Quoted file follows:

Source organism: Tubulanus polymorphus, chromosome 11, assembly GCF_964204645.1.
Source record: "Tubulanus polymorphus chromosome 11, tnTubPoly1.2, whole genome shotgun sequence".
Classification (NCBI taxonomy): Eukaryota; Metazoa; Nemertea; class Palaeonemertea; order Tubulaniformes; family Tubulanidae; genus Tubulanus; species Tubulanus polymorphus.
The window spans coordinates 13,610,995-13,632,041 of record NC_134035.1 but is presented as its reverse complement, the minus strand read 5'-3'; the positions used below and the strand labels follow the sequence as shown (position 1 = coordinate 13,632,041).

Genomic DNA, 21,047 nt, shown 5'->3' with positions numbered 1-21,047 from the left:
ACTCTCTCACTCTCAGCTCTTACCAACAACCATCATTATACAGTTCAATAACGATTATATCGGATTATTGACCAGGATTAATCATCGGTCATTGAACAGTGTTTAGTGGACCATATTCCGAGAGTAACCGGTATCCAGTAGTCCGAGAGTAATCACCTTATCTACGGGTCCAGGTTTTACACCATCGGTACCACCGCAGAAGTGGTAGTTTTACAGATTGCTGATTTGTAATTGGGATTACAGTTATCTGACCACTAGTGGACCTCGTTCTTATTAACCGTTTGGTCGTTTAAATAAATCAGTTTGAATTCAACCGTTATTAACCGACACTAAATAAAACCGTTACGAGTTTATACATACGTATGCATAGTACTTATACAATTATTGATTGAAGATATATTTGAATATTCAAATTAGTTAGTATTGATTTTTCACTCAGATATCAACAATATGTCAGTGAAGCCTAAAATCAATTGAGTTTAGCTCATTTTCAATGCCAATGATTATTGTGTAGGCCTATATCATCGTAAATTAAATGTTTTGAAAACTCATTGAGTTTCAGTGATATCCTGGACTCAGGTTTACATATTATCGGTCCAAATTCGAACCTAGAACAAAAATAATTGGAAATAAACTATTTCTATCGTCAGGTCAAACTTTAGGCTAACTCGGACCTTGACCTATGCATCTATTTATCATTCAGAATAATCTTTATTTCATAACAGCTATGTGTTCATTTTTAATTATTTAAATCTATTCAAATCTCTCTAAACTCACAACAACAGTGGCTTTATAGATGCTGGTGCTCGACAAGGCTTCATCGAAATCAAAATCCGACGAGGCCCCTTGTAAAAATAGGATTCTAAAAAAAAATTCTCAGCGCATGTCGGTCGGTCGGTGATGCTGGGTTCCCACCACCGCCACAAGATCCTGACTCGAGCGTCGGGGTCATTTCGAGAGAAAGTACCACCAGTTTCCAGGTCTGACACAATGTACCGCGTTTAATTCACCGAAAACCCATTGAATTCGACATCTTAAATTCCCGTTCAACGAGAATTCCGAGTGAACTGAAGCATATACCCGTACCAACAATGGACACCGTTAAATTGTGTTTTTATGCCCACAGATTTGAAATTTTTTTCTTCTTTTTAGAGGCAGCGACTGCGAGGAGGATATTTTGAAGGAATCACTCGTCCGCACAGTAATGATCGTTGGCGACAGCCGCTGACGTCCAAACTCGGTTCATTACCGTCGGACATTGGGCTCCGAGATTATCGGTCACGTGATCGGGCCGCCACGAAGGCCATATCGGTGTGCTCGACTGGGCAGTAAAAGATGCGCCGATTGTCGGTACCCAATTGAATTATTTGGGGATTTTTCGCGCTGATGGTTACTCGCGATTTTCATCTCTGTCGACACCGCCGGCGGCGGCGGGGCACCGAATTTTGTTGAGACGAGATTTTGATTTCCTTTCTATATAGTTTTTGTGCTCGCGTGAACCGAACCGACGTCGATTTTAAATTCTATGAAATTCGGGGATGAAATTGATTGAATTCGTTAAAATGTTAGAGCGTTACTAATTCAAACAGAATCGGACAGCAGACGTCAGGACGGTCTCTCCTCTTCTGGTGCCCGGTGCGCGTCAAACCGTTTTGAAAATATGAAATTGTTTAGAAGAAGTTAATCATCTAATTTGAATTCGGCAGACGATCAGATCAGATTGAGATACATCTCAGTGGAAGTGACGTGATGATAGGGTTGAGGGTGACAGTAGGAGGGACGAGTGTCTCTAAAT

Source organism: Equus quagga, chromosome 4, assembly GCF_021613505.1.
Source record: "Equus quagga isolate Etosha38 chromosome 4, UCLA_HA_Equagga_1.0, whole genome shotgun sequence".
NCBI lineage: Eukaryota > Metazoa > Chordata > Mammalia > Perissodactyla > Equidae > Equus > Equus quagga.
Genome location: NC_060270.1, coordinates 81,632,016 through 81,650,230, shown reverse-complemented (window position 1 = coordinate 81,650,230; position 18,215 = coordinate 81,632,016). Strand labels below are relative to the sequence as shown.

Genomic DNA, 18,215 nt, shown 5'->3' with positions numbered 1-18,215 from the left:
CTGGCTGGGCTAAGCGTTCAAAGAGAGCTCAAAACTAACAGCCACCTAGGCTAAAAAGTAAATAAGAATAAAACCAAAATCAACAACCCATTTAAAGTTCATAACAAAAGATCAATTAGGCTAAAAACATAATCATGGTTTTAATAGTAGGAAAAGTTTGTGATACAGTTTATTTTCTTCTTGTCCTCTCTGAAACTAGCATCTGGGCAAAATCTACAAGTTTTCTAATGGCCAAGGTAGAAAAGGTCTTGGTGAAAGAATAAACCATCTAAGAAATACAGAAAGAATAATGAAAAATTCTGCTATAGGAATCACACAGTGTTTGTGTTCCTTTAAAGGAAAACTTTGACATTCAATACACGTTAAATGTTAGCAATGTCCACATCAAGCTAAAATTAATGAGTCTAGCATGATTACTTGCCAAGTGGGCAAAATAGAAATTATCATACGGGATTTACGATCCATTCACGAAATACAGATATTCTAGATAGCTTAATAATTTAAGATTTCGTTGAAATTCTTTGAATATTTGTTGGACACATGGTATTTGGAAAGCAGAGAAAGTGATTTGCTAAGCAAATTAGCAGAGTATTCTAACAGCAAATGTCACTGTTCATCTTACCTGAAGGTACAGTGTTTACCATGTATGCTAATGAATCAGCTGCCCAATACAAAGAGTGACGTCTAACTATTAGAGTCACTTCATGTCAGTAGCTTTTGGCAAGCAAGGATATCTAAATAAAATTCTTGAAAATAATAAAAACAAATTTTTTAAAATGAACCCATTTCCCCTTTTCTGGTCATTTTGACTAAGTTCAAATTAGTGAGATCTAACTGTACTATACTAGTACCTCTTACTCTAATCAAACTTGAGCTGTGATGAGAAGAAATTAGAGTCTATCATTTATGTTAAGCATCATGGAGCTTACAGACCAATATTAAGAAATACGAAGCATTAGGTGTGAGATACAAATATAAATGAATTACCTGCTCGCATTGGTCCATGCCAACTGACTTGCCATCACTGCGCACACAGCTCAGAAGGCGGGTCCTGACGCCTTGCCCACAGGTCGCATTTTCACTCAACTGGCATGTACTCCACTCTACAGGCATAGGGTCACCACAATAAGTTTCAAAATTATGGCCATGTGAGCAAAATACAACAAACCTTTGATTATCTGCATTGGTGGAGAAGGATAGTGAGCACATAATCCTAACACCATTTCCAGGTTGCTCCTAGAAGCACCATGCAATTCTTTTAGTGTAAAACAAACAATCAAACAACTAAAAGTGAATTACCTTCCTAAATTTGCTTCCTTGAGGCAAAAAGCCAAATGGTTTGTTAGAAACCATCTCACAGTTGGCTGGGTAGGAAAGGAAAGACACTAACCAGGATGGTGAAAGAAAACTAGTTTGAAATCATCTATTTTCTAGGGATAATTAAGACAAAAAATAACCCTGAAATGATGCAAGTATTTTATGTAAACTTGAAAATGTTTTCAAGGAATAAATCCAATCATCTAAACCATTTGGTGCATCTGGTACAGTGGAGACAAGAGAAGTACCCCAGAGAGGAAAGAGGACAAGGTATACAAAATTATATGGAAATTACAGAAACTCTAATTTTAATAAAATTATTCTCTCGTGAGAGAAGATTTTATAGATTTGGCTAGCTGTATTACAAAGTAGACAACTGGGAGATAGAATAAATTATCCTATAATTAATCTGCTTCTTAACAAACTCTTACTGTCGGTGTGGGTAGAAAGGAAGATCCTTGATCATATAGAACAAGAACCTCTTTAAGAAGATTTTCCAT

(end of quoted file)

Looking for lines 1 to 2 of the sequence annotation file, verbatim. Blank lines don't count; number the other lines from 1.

Source organism: Tubulanus polymorphus, chromosome 11, assembly GCF_964204645.1.
Source record: "Tubulanus polymorphus chromosome 11, tnTubPoly1.2, whole genome shotgun sequence".